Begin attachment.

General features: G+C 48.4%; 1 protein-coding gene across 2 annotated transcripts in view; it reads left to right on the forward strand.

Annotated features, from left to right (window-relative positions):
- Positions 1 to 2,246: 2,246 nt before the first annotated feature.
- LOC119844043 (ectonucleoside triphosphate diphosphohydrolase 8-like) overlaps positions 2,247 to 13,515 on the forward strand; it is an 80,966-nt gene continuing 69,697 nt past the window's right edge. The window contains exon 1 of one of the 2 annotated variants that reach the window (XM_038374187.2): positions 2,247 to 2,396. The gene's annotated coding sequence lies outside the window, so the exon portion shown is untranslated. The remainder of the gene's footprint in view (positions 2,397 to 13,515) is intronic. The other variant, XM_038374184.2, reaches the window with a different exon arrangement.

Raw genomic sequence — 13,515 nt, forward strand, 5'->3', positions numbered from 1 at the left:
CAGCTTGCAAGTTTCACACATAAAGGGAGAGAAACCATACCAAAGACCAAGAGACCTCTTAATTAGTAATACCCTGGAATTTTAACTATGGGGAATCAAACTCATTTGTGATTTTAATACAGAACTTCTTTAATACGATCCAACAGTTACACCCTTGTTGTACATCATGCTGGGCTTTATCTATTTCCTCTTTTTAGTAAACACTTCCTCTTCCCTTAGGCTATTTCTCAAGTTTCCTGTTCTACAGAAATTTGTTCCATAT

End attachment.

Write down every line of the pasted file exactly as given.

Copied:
General features: G+C 48.4%; 1 protein-coding gene across 2 annotated transcripts in view; it reads left to right on the forward strand.

Annotated features, from left to right (window-relative positions):
- Positions 1 to 2,246: 2,246 nt before the first annotated feature.
- LOC119844043 (ectonucleoside triphosphate diphosphohydrolase 8-like) overlaps positions 2,247 to 13,515 on the forward strand; it is an 80,966-nt gene continuing 69,697 nt past the window's right edge. The window contains exon 1 of one of the 2 annotated variants that reach the window (XM_038374187.2): positions 2,247 to 2,396. The gene's annotated coding sequence lies outside the window, so the exon portion shown is untranslated. The remainder of the gene's footprint in view (positions 2,397 to 13,515) is intronic. The other variant, XM_038374184.2, reaches the window with a different exon arrangement.

Raw genomic sequence — 13,515 nt, forward strand, 5'->3', positions numbered from 1 at the left:
CAGCTTGCAAGTTTCACACATAAAGGGAGAGAAACCATACCAAAGACCAAGAGACCTCTTAATTAGTAATACCCTGGAATTTTAACTATGGGGAATCAAACTCATTTGTGATTTTAATACAGAACTTCTTTAATACGATCCAACAGTTACACCCTTGTTGTACATCATGCTGGGCTTTATCTATTTCCTCTTTTTAGTAAACACTTCCTCTTCCCTTAGGCTATTTCTCAAGTTTCCTGTTCTACAGAAATTTGTTCCATAT